Wander around the city in the next few weeks and you’ll likely stumble across a new site-specific art project: a mural based on photos of neighbors made with black masking tape in the Italian Market, a massive abstract painting on the side of the Sonesta hotel at 18th and Market, a sticker raising awareness about criminal justice handed out by Shepard Fairey (the Obama “Hope” poster).  

Fourteen artists, including five from Philadelphia, have been exploring social issues in various Philly communities for Open Source: Engaging Audiences in Public Space. The project is culminating this month in several site-specific art installations — some temporary and some permanent — and a series of related lectures, workshops, parties, and walking and trolley tours.

Related: Performing ancient plays for a modern audience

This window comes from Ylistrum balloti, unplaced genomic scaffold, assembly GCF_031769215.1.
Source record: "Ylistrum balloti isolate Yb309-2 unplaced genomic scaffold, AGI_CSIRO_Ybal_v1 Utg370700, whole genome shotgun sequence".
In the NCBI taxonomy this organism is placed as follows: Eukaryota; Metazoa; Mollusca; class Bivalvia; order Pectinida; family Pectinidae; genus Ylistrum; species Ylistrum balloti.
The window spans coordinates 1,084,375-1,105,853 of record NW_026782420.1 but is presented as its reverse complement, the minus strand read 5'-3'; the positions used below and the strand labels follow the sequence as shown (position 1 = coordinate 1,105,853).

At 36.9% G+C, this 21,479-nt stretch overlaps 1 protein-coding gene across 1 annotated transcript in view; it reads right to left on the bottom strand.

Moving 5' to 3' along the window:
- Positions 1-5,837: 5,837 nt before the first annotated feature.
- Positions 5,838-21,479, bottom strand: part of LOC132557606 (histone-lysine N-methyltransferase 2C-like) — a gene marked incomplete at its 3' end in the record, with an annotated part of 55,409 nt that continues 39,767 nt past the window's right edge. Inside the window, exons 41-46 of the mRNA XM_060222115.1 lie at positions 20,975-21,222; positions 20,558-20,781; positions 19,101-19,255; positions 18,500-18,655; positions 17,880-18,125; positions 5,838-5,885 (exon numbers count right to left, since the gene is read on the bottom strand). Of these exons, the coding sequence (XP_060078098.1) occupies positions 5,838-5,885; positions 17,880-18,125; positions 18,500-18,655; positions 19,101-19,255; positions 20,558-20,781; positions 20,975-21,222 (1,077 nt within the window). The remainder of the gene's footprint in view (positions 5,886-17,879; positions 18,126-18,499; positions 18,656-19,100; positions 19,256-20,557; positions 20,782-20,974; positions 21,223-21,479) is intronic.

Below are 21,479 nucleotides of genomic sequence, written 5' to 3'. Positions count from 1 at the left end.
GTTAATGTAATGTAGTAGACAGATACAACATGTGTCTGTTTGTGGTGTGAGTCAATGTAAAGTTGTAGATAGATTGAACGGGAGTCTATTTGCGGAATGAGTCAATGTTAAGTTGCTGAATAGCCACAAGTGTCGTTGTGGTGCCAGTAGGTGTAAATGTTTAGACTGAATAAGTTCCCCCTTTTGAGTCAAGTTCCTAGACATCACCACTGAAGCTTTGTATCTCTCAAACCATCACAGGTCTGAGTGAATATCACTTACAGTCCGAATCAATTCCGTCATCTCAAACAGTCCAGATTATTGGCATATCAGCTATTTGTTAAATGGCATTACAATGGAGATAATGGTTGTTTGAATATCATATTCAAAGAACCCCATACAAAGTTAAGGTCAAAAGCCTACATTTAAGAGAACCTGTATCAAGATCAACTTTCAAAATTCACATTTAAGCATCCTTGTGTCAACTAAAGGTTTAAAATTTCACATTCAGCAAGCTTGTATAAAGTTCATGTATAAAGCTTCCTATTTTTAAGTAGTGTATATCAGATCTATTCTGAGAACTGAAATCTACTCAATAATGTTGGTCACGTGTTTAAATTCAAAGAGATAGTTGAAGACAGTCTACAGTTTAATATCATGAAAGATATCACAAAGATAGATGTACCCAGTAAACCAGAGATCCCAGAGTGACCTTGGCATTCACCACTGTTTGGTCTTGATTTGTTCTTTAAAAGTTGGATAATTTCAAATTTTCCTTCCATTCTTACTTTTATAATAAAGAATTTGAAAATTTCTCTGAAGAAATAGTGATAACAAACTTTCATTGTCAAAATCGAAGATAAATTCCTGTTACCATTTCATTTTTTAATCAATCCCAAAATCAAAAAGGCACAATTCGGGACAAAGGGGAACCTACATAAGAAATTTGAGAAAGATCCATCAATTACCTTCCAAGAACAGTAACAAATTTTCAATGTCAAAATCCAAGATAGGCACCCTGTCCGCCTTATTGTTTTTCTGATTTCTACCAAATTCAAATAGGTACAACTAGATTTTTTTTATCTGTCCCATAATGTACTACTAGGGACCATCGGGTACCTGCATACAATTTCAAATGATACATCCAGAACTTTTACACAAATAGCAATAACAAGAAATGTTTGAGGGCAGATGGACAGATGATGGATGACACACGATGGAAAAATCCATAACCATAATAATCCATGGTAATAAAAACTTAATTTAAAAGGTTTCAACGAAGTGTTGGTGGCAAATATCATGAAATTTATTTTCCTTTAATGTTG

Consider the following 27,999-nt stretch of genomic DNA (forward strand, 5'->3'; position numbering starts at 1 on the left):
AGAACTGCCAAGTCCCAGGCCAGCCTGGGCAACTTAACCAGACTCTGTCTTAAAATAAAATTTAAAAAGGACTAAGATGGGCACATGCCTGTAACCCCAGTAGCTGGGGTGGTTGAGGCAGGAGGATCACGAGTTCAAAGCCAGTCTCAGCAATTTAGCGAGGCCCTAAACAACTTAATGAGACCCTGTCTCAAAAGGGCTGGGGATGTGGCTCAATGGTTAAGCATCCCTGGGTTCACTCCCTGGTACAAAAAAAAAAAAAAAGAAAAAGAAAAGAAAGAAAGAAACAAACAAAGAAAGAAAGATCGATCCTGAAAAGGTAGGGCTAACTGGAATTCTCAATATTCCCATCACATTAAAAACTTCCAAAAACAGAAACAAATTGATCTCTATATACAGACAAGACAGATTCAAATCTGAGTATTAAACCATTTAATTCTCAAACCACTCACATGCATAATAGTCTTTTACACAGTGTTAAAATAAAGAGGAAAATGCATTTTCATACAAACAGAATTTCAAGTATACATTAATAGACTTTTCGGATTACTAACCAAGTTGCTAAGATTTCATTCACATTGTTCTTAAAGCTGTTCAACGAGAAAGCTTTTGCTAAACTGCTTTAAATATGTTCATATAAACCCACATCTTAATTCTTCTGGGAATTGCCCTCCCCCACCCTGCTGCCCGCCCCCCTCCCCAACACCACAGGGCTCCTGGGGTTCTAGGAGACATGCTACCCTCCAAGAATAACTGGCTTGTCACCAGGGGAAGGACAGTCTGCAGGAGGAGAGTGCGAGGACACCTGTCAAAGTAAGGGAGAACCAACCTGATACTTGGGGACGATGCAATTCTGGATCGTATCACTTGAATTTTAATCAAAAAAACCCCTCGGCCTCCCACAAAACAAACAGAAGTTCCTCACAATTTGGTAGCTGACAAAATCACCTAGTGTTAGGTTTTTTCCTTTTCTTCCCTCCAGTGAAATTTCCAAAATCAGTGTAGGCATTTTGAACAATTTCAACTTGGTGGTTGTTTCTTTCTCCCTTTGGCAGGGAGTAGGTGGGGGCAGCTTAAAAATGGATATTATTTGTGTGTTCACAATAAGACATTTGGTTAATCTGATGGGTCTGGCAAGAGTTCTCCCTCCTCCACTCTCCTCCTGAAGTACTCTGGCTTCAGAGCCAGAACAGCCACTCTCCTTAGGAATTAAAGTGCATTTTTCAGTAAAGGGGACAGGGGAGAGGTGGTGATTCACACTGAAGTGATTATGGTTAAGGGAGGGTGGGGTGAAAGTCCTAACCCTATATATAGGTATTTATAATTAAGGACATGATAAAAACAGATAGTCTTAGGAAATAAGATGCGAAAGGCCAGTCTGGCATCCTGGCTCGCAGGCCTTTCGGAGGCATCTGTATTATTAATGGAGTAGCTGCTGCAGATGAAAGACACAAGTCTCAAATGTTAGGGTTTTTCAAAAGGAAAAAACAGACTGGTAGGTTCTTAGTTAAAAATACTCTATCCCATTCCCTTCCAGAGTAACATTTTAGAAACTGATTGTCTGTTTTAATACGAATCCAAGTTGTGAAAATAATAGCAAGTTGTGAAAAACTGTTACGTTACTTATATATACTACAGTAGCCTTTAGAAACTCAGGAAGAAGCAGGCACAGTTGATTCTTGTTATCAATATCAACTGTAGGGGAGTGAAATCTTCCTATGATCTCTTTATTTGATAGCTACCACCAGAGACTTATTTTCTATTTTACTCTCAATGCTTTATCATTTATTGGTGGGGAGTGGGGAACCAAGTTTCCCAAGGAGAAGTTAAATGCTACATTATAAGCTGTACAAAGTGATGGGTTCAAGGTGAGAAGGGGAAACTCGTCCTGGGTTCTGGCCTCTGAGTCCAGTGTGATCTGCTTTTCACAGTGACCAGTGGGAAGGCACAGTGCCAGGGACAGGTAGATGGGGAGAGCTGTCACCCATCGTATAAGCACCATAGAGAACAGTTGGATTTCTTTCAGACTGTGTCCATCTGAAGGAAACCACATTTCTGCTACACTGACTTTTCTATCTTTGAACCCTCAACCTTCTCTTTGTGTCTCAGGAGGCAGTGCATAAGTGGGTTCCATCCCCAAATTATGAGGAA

Open Source is from the city’s Mural Arts Program. The Graham Building at 15th and Ranstead, across from Dilworth Park, is the project’s public hub, open Wednesday to Sunday with exhibits, information about the artists and events, and a pop-up café.

Open Source kicked off Friday with a packed party at Bok, the former public school in South Philly that's been closed for more than two years and is now being turned into a mix of retail and service businesses and co-working spaces. Philly artists the Dufala Brothers will be onsite at Bok (Ninth and Mifflin) each Saturday in October turning discarded aluminum into artwork.

In addition to the art itself, upcoming highlights of Open Source include:

• Shepard Fairey discussing the work of Jasper Johns at the Philadelphia Museum of Art, Oct. 14

• A block party celebrating the finale of Shepard Fairey’s Philly DJ Mural Project, a yearlong program focused on music education for students, Oct. 16 at 13th and Sansom.

• Artist presentations at muraLAB Live: Open Source, at the FringeArts building (Columbus and Race) Oct. 20.

One City, Many Voices, Oct. 22 at the Rec Center at Eighth and Diamond, where kids will shown off their own artwork against the backdrop of Shinique Smith’s outdoor “mural amphitheater.” 

For more details, stop by the Graham Building or go to Opensource.muralarts.org.